Shuttered meal kit company Chef’d is back from the dead, this time as a clean-label retail kit courtesy of True Food Innovations. The latter just announced it will roll out meal kits under the Chef’d and True Chef monikers in retail outlets in 2019.

True Food purchased the assets to Chef’d in July 2018, shortly after Chef’d unexpectedly closed its doors, citing funding and expense issues. The company was one of the first to sell meal kits in stores, via a Costco partnership, in addition to its mail-subscription service.

Under True Food, Chef’d kits will return to stores, this time with a 55-day shelf life thanks to a patent-pending formula True Food has developed that uses high-pressure processing without the need for preservatives. All kits require 15 to 20 minutes of prep time. Most interesting, True Food claims its kits’ 55-day shelf life has “cracked the code” on meal kits and that it’s a “key differentiator and absolute requirement for retail meal kits to be commercially viable for nationwide distribution.”

No word yet on which stores will carry the resurrected Chef’d meal kits, but True Food has said the rollout will be nationwide. We’ve reached out to True Food for more launch and pricing details and will update them here as they roll in. What we do know is that Chef’d historically worked with non-traditional retailers, forging partnerships with drug stores, wholesalers, and even one with Byte, to supply office fridges with meal kits. One wonders if True Food will continue that approach with the newly resurrected Chef’d.

Whichever stores Chef’d lands in, it will go up against numerous other meal kits that have turned to the retail sector over the last year or so. Kroger, who bought Home Chef, announced in December 2018 it was rolling out a pilot with Walgreens to sell meal kits in the drug store. Walgreens previously had a deal with Chef’d before the latter shut down. Albertsons bought Plated last year and started offering its meal kits nationwide in stores.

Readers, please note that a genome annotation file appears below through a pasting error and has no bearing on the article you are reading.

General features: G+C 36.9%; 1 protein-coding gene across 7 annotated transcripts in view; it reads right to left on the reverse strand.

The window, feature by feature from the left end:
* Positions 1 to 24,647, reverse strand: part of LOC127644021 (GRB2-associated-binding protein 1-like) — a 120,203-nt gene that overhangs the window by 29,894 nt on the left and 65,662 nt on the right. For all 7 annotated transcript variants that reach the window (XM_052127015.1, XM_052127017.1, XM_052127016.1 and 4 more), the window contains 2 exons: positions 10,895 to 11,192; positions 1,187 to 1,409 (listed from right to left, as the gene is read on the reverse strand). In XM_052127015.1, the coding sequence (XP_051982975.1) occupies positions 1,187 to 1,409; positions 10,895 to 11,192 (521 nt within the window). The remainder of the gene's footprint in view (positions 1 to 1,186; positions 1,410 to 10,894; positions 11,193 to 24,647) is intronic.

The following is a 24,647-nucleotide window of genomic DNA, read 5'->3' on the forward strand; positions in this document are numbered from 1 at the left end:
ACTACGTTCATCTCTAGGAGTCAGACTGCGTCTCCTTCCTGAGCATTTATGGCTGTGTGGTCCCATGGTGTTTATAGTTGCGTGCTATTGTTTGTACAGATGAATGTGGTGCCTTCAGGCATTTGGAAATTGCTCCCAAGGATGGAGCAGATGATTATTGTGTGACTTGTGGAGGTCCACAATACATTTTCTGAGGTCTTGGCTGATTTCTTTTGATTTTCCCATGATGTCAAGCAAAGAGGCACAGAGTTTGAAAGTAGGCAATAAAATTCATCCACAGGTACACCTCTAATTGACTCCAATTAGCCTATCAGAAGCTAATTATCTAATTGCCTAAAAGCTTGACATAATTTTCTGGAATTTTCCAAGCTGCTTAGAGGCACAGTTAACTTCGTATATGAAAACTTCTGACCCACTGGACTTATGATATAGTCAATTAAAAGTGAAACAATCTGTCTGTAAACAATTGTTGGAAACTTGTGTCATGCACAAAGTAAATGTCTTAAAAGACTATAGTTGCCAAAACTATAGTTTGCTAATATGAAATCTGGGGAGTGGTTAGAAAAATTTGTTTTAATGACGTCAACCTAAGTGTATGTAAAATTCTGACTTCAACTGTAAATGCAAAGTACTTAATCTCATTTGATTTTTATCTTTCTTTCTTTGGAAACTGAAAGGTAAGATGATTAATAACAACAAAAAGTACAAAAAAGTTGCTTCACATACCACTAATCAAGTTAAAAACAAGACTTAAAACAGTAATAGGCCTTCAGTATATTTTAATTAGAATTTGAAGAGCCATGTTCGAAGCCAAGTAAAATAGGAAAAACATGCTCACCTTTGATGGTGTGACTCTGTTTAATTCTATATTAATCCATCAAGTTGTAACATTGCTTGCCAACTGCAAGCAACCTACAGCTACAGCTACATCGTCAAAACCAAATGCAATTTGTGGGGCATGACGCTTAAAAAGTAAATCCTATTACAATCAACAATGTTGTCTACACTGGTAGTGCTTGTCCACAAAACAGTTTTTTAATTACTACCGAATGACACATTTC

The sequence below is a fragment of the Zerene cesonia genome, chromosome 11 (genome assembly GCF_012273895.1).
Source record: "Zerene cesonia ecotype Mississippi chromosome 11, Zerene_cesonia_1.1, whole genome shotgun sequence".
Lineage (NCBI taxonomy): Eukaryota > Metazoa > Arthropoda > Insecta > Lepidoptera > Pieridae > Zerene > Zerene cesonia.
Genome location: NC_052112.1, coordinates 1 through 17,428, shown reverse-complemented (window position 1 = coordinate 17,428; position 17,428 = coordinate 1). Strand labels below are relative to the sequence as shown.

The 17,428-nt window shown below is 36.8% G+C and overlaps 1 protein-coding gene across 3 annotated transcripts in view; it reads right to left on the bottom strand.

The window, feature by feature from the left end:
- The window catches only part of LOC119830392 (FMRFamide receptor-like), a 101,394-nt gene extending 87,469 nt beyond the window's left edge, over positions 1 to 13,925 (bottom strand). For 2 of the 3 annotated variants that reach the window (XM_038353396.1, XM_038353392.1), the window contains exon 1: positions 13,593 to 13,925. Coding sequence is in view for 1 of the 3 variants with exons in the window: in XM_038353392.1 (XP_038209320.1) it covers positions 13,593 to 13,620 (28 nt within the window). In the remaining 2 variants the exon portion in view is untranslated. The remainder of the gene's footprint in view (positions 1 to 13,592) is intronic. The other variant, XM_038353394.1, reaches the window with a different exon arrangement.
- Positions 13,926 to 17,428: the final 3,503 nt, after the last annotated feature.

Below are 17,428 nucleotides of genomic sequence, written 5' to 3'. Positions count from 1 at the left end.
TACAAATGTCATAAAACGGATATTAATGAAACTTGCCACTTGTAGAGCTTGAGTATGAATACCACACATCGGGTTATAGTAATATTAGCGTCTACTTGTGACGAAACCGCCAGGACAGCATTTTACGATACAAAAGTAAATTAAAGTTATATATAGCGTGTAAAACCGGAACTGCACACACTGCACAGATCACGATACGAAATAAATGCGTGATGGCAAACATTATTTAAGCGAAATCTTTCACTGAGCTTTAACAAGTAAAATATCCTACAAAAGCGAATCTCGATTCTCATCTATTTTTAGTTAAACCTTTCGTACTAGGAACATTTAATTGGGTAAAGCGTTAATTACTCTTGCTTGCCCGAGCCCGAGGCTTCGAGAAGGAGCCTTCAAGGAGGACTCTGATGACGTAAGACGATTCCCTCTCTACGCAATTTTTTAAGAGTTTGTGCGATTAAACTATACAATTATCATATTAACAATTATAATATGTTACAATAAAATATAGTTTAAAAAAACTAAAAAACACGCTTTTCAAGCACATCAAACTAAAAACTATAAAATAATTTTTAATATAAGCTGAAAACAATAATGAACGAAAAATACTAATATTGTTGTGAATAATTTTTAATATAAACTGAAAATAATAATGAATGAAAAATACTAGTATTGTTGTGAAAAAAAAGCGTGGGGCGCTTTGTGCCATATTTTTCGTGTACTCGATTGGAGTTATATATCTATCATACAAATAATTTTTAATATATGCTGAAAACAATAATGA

No one’s been so bold as to claim they’ve cracked the code, which is a way of saying you have the ultimate solution the industry has been frantically digging to find the last few years. “We listened to our retail partners and we developed products to solve their problem: shelf life,” Alan True, CEO and founder of True, said in a release.

The numbers will tell us soon enough if a longer shelf-life is indeed they key to selling more meal kits. But if that’s the case, I can’t help thinking it might be cheaper and easier to just grab a frozen dinner and call it a day.

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  1. Dear Jennifer
    Your last comment on getting a frozen meal and get it over with is partially correct. I believe that the home meal business is a fading fancy for the transition of better ideas to come. Some of these ideas are currently coming on the market, the trouble is changes in this sector are very hard to come by. None of what is being shown right now deals with the fact that it is the cooking of the food it self that is the problem and that is what I am working on soon to be at a store near you. It does not matter who it is, Sous vide or all the fancy cooking appliances out there are not addressing current trends and problems with home culinary shortfalls. Retail and all involved companies still don’t work together for a common goal and that is the problem with all of this. Retail is strictly in to marketing their space by return on square inch and are not interested in consumer solutions. Spice companies are selling spices, sorry salt and are not interested in consumer solutions. Home appliance companies just sell on other gadget not taking in consideration the consumer who cant boil water let alone cook for their family or them self.

    I could go on but you get the drift.

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